• Longform 

    Multiversity 101: The Hard Pitch

    By | March 14th, 2011
    Posted in Longform | % Comments

    Article originally written by Ryan Closs

    One of my favourite (sporadically published) books, RASL, has just been optioned as a movie, so I figured this was a good a time as any to talk about the growing trend of a) comics being turned into movies and b) comics being used as some kind of movie pitch factory.

    We all know the relatively long history of superhero movies, but more recently more and more mini-series and graphic novels are being turned into movies. We had a few in the 80s and 90s like the Crow and TMNT but more recently we’ve had what seems like an endless stream of them, some great like Ghost World, American Splendor and Scott Pilgrim, some less so like The Surrogates and Whiteout. Every time one of these movies fails to bring in the big bucks, I see people saying “Are Comic Book movies dead?” This, of course, is absurd. When movies based on a book flop (which happens at least as often as with comic books) no one says “Are movies based on novels dead?” I could see an argument about an individual movie genre dying but “Comic Book movies” aren’t a genre. Superhero movies? Sure they could die. Comic Book movies? Never.

    In the last couple of years we’ve actually seen some comic book publishers try to capitalize on the surge of movies based on comic books, both Radical Comics and Kickstart Comics have explicitly said that everything they publish they have the ultimate goal of turning into a movie as well. Is this a good thing for comics? I’m not sure. I definitely don’t think it’s a bad thing. I appreciate that those two companies are completely up front about that. I have no doubt that the creators publishing books through Image, Red5, Archaia and other publishers would, for the most part, love to have their comics optioned. I remember when Nick Spencer’s first few books came out, up to and including Morning Glories, that a lot of people said “Oh look at him, he’s just writing movie pitches”. Is there any doubt now that Nick Spencer loves comic books? Did he write Existence 2.0 with a secondary thought that it could also be a really cool movie? I imagine so, but that doesn’t mean it wasn’t also a fantastic comic book. Rick Remender and Jimmy Palmiotti, two of the biggest fans of the comics medium I can think of both put out books at Radical last year (Last Days of American Crime and Time Bomb, respectively), they were both a ton of fun and, indeed, Last Days has already been optioned for a feature with actor Sam Worthington attached.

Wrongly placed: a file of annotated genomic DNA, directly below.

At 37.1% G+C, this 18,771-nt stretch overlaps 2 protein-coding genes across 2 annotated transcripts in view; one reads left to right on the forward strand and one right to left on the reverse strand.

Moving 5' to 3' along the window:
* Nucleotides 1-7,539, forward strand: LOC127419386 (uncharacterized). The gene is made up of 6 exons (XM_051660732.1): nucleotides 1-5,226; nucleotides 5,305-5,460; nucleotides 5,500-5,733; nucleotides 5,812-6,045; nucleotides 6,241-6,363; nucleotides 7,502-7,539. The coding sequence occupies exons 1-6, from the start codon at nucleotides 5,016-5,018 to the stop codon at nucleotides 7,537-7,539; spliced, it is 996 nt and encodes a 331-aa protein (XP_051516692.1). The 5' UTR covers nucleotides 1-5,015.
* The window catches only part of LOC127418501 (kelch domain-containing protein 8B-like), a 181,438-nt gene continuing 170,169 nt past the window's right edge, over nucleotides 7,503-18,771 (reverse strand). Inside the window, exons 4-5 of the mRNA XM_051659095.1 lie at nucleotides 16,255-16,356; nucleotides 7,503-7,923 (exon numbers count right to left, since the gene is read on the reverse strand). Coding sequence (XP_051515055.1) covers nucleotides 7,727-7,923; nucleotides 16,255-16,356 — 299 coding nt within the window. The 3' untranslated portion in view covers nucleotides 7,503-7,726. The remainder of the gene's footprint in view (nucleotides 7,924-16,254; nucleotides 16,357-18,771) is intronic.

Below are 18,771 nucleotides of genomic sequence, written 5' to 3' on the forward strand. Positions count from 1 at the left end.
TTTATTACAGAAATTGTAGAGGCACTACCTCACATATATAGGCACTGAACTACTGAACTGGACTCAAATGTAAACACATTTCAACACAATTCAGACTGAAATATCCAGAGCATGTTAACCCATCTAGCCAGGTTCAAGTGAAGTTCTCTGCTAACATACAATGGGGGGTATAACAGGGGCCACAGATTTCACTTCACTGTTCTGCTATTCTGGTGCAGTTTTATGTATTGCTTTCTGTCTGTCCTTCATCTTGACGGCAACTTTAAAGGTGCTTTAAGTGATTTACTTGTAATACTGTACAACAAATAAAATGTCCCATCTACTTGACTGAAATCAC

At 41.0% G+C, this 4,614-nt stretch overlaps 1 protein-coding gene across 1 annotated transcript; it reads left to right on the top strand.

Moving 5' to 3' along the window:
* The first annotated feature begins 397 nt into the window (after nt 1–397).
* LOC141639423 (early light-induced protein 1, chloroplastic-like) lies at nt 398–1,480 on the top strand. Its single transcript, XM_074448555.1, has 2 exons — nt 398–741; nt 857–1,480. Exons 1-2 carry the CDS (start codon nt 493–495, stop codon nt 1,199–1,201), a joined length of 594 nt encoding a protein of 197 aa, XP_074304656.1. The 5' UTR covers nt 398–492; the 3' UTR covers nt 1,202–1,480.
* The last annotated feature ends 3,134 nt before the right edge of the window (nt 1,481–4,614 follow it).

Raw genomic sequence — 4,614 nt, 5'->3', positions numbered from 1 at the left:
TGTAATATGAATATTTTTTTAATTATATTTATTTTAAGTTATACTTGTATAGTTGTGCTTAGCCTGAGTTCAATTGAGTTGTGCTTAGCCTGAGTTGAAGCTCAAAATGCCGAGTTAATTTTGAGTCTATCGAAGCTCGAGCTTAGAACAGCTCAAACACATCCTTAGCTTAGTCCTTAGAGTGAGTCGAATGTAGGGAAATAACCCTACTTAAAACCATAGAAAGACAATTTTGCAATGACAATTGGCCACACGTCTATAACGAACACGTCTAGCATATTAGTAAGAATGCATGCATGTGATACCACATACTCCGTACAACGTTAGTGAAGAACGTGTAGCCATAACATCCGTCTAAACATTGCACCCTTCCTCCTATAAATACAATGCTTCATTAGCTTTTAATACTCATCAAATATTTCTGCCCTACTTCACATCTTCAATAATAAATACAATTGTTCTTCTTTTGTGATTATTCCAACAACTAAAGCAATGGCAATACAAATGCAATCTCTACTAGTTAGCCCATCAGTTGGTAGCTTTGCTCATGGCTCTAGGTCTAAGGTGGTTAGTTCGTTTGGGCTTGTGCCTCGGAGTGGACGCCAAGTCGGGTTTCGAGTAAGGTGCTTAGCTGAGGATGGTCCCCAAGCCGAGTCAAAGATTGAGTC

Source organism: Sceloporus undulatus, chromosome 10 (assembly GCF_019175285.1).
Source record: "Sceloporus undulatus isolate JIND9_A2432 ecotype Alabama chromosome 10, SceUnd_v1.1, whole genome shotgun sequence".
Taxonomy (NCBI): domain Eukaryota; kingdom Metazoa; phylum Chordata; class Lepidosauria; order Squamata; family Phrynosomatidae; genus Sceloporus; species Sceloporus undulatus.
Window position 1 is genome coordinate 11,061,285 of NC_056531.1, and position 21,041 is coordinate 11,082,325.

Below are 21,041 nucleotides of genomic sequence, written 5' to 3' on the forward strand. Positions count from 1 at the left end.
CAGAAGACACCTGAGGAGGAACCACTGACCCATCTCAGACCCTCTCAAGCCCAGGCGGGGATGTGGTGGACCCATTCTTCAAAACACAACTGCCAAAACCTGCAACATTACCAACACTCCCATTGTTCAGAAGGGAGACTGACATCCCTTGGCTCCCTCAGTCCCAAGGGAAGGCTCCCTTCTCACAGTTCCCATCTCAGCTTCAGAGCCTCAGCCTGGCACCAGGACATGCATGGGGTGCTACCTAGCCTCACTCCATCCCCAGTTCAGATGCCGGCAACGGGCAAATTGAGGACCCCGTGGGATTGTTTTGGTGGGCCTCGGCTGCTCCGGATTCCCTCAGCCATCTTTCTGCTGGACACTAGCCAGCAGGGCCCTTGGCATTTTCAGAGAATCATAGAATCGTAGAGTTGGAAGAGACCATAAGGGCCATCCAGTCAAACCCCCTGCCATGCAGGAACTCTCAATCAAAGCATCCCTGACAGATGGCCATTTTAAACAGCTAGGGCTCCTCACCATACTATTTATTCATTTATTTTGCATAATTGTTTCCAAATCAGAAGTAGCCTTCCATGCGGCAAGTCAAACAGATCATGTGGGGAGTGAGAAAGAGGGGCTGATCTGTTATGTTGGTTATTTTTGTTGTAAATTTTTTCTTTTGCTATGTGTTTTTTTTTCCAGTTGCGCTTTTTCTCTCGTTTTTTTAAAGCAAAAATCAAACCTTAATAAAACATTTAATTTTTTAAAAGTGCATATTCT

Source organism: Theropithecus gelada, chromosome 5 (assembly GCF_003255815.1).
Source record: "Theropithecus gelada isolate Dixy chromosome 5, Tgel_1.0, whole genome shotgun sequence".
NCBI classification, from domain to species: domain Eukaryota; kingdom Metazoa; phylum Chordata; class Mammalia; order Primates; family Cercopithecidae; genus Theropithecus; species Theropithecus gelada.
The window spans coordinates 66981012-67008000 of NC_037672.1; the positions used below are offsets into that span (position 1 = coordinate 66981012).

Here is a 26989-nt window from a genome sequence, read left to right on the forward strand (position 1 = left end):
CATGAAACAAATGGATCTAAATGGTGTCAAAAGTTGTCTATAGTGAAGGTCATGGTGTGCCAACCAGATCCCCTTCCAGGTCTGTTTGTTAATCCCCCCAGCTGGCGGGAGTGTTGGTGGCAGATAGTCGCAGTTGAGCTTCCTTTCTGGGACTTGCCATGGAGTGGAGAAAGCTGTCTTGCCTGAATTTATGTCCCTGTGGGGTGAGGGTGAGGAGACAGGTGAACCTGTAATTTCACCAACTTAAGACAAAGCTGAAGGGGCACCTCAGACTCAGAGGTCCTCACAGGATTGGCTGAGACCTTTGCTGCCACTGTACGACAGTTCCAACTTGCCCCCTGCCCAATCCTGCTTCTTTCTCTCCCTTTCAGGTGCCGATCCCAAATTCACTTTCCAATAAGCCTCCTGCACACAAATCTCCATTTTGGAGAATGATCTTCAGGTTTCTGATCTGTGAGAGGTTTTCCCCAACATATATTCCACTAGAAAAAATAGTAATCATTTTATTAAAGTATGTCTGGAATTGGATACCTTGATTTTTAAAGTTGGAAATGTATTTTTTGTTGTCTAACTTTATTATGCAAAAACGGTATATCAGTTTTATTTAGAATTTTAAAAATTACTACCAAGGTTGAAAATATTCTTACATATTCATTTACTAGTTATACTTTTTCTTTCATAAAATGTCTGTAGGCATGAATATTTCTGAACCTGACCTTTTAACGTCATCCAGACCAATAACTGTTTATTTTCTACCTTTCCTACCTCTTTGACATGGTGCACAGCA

Now to anyone saying that all these adaptations are bad for comics, I’d really like to know why you think that. It puts money into the pockets of your favourite creators who might otherwise be making very little money at all from their comics. More money for the creators usually means more comics. Sure, sometimes they’ll pull a Brian K Vaughn and leave comics entirely and some people begrudge them for that. Ultimately though, he’s written some of the best comics of the last 10 years and wants to do something new and we, as a community, seem to feel overly protective of the industry and get angry at anyone who has other interests outside of comics. It’s a bit like when you like a band before everyone else does and then get jealous when they become popular. It’s silly and ridiculous and we should stop it. With fewer and fewer people reading comics (and reading in general), getting your book optioned is a pretty crucial part of today’s publishing world.

    Another possible upside of comics (seemingly) being trendy again (despite no real evidence of more people reading them and single issue numbers actually on a steady decline), is it helps attract bigger names to comics that might end up getting more people hooked. Stephen King just finished up co-writing American Vampire and Darren Aronofsky will soon be releasing Noah, his SECOND graphic novel adaptation based on a film premise he wanted to produce that as of yet hasn’t been able to find funding (the first being 2005’s The Fountain). This new book, adapting the Noah’s arc story with art by Nico Henrichon, visually speaking, could adapt his crazier imagery in ways that would be very well suited to comics. That said, many other examples I can think of of an actor or other “famous” person coming to make their own comic (Berserker, Mayhem, etc…) have been mediocre at best, making the likes of Aronofsky, King, Smith and Heinberg the exception, not the rule.

    Continued below

    I think this is what people are afraid of, that we’ll get a ton of crappy comics that are only made to be movies that are then turned into crappy movies. I’m not sure why people so adamantly fear that, if the comic is crappy and no one reads it, why would it get picked up as a movie? So far the vast majority of comics that I’ve read and have been optioned have either been critically acclaimed or extremely popular (for a comic book). No one is lining up to remake the Clone Saga or produce a Sentry story. We might initially see a rise in crappy movie pitches but when they don’t work publishers will either smarten up and make better comics (that are also better movie pitches) or they’ll go out of business.

    Ultimately the comics industry is a business first and an art form second and I think we forget that, less money means fewer comics. I also (as the optimist that I am) hope that as more non-superhero comics get made into movies, as it will help dispel the myth that comics are just for kids. I’d argue that we have more great comics coming out now than ever before and no one is reading them, if it takes being turned into a movie to keep my favourite creators working in my preferred medium, then I wish them all the best.

    //TAGS | Multiversity 101

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